thumbnail
Figure 6. EPO enhances the number of regenerating myelinated nerve fibers (MF) in animal model.

Light (A, B; scale bar, 10 µm) and electron (C, D; scale bar, 5 µm) micrographs of tibial nerve sections. Few regenerating myelinated axons (asterisks) are seen in GD1a/GT1b–2b mAb+vehicle (Ab+vehicle)-treated animals (A, C) compared to GD1a/GT1b–2b mAb+EPO (Ab+EPO)-treated animals (B, D), which have many more regenerating fibers. Quantified data show increased numbers of regenerating MF at both sciatic nerve (SN) (E) and tibial nerve (TN) (F) levels in Ab+EPO-treated group compared to Ab+vehicle-treated animals, EPO's proregenerative effect reached significance at tibial nerve level. * p<0.01.

https://doi.org/10.1371/journal.pone.0027067.g006

Target/muscle reinnervation was also assessed by sciatic nerve conductions and MRI volumetrics of calf muscle in this animal model. Electrical studies showed that significantly higher proportion of the Ab+EPO-treated animals (80%) had compound muscle action potential (CMAP) responses at day 26 after the crush compared to Ab+vehicle-treated group (44%). Quantitative data showed significant differences in CMAP amplitudes in Ab+EPO-treated group (0.22±0.02 mV at day 26; 0.37±0.03 mV at day 30) compared to Ab+vehicle-treated (0.08±0.01 mV at day 26; 0.18±0.02 mV at day 30) animals on days 26 and 30 after the crush (Fig. 7C). MRI volumetric measurements of total calf musculature at the termination of study showed significantly lower total muscle volume in Ab+vehicle-treated group (180±12 mm3) compared to Ab+EPO-treated animals (222±6 mm3) (Fig. 7F). Both measures showed that EPO significantly enhanced muscle/target reinnervation.

thumbnail
Figure 7. EPO enhances target/muscle reinnervation as assessed by nerve conductions and MRI volumetric measurements.

Representative CMAP recordings from GD1a/GT1b–2b mAb+vehicle (Ab+vehicle)-treated animals (A) and GD1a/GT1b–2b mAb+EPO (Ab+EPO)-treated group (B). (C) Quantified data showing significantly increase CMAP amplitudes in Ab+EPO-treated group compared to Ab+vehicle-treated animals on days 26 and 30 after the nerve crush. MRI 3D reconstructions of calf muscles in Ab+vehicle-treated animals (D) and Ab+EPO-treated group (E). (F) Quantified data show significantly lower calf muscle volume in Ab+vehicle-treated animals compared to Ab+EPO-treated group. * p<0.05.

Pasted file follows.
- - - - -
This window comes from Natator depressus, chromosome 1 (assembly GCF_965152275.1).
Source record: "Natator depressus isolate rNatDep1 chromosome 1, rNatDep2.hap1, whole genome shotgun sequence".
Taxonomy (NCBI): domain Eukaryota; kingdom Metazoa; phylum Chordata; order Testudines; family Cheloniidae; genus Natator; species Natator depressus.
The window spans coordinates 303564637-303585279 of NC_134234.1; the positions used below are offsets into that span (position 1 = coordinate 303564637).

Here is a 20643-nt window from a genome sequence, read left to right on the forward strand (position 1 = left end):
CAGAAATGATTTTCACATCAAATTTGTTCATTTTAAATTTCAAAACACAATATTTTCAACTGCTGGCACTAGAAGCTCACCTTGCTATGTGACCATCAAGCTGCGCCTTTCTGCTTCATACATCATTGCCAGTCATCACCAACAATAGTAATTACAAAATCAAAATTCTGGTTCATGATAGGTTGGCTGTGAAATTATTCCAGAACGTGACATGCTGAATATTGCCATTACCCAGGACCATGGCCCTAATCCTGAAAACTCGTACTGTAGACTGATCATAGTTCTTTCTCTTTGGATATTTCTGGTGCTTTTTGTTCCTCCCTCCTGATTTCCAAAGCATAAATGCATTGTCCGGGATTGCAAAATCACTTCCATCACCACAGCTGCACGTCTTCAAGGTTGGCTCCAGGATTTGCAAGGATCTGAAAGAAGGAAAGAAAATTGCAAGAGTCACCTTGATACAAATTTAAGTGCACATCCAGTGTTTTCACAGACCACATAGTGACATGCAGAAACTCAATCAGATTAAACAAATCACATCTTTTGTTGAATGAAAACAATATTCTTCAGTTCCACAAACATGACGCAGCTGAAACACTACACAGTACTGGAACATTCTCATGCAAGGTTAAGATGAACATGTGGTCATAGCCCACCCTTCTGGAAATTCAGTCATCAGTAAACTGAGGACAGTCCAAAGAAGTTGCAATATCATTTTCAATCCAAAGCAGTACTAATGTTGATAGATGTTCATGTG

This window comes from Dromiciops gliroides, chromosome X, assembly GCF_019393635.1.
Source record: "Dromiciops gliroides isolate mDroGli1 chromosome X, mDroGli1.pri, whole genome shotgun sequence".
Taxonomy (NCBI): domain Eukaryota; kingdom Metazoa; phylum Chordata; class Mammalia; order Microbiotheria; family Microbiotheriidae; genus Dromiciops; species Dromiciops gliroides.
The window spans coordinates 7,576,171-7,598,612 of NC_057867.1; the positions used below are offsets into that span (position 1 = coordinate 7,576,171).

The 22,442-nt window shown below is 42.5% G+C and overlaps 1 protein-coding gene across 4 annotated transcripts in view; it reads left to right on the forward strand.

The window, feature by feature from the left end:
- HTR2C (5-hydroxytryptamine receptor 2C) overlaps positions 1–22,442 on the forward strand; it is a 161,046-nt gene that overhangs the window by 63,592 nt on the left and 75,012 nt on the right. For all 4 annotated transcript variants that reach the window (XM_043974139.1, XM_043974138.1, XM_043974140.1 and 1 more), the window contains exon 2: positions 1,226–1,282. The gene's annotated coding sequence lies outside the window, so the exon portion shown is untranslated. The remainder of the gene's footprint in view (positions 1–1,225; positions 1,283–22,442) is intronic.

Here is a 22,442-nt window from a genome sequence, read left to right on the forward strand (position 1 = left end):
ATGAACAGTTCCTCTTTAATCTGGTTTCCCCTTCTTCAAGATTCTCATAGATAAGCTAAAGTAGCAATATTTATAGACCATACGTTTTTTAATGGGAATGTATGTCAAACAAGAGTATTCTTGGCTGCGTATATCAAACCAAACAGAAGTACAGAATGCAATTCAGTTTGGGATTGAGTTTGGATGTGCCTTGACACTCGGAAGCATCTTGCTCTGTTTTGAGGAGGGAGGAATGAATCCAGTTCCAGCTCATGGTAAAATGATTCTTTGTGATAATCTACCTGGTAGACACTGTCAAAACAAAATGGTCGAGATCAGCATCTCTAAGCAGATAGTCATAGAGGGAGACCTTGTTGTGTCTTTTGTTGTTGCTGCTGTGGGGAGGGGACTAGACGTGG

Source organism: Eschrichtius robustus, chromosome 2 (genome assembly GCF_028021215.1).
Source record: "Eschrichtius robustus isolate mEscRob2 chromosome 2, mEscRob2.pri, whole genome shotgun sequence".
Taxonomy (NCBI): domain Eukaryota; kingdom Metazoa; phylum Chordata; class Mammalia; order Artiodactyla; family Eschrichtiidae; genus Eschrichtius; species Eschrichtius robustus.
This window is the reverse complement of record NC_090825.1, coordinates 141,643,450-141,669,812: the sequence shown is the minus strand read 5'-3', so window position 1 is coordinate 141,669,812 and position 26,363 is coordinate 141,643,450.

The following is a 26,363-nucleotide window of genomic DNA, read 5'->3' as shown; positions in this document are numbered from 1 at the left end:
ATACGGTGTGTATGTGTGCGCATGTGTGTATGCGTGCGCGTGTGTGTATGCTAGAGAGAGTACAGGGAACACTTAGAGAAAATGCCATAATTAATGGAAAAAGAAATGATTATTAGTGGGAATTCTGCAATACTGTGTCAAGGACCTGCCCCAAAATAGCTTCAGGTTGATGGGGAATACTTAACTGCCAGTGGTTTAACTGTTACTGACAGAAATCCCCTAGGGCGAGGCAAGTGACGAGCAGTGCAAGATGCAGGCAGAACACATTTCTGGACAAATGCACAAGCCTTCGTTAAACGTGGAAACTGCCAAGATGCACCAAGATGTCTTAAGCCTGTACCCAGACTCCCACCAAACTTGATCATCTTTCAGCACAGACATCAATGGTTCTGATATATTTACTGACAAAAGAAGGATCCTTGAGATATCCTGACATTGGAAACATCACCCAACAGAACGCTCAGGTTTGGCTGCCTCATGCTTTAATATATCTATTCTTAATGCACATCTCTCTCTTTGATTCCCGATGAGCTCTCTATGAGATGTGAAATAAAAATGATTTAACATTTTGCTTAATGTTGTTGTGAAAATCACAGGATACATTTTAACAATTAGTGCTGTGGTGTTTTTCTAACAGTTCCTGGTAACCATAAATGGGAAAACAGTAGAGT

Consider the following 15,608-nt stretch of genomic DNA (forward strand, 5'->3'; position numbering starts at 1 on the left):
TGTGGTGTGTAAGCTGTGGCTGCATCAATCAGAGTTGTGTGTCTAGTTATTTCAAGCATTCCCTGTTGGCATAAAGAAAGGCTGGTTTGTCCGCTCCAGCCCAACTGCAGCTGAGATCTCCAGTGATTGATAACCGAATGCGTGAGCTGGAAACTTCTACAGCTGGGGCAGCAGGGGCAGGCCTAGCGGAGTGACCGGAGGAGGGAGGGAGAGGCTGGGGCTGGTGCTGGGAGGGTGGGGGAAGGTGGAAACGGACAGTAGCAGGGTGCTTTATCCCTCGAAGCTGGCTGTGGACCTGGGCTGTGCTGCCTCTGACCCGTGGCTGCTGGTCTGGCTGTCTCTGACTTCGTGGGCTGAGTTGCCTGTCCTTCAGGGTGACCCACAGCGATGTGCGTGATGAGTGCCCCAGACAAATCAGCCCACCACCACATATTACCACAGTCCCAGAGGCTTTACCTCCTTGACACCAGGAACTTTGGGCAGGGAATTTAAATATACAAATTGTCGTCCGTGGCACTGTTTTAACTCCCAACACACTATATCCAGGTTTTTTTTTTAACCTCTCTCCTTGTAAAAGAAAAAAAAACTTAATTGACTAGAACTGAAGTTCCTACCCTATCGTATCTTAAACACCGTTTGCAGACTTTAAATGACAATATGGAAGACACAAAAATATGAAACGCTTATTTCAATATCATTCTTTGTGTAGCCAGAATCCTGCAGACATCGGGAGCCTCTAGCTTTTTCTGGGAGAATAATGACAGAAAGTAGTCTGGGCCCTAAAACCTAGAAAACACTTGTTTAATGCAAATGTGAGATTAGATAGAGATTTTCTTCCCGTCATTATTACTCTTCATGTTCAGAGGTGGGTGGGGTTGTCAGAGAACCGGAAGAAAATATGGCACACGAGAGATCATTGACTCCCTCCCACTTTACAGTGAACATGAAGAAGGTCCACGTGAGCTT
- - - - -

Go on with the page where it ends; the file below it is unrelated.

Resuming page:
https://doi.org/10.1371/journal.pone.0027067.g007

We also examined the effects of EPO on nerve regeneration in animals treated with control (unrelated) antibody. We found that at sciatic and tibial levels there were ∼12% more MFs in Control Ab + EPO -treated group compared to Control Ab+vehicle-treated animals; this difference did not reach statistical significance (p = 0.07 at sciatic level; p = 0.06 at tibial level).

Discussion

Our studies show that systemic administration of EPO enhances axon regeneration in clinically relevant cell culture and animal models of nerve repair produced with experimental and patient autoantibodies directed against gangliosides. The beneficial effects were observed both on nerve regeneration and target reinnervation in an animal model as assessed by morphological and functional measures. EPO is FDA-approved and one of the earliest recombinant proteins in clinical use as a drug. These preclinical studies demonstrating EPO-mediated neurotrophism and extensive past experience with this medication make it a valuable candidate to develop further as a proregenerative therapy in GBS.